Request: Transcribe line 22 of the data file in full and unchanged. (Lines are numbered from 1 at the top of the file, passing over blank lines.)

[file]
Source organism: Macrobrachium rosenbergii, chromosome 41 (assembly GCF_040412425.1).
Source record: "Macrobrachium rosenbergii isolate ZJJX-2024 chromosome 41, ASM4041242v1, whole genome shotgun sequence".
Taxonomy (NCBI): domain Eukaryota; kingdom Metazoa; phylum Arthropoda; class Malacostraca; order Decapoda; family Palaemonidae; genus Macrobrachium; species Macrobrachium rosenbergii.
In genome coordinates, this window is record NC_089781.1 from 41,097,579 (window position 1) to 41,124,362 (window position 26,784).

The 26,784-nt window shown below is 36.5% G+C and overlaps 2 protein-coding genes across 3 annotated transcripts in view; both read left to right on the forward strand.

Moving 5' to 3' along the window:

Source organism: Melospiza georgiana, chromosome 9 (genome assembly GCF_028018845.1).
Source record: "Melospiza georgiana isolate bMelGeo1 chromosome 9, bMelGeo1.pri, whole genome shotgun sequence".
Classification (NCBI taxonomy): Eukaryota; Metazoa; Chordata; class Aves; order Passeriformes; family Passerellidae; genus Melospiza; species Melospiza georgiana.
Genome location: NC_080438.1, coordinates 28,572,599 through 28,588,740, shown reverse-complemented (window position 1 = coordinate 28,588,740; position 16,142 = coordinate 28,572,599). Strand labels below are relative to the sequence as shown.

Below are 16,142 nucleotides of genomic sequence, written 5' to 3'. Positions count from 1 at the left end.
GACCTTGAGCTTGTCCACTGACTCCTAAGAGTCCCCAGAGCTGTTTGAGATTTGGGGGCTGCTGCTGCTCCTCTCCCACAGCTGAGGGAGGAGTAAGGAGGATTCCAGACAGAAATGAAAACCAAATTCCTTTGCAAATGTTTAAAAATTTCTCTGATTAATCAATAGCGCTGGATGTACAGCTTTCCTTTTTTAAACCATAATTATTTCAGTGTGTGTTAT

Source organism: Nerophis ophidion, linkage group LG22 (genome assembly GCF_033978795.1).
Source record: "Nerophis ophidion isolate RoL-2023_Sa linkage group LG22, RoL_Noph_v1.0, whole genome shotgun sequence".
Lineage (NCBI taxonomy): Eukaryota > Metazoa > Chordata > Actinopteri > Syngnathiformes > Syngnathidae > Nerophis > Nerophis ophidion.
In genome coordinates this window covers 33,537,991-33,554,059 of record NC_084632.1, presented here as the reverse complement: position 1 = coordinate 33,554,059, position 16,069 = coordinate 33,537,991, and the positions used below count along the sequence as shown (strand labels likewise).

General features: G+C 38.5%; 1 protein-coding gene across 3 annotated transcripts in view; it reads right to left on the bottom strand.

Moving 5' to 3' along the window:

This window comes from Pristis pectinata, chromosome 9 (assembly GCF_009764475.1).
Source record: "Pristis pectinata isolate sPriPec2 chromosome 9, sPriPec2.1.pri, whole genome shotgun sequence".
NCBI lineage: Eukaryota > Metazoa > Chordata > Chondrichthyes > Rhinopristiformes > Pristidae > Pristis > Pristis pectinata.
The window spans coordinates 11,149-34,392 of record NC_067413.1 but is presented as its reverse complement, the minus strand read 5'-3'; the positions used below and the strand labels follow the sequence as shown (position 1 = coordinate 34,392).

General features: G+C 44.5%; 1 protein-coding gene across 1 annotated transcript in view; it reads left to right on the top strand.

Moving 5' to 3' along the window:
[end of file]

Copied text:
The window spans coordinates 11,149-34,392 of record NC_067413.1 but is presented as its reverse complement, the minus strand read 5'-3'; the positions used below and the strand labels follow the sequence as shown (position 1 = coordinate 34,392).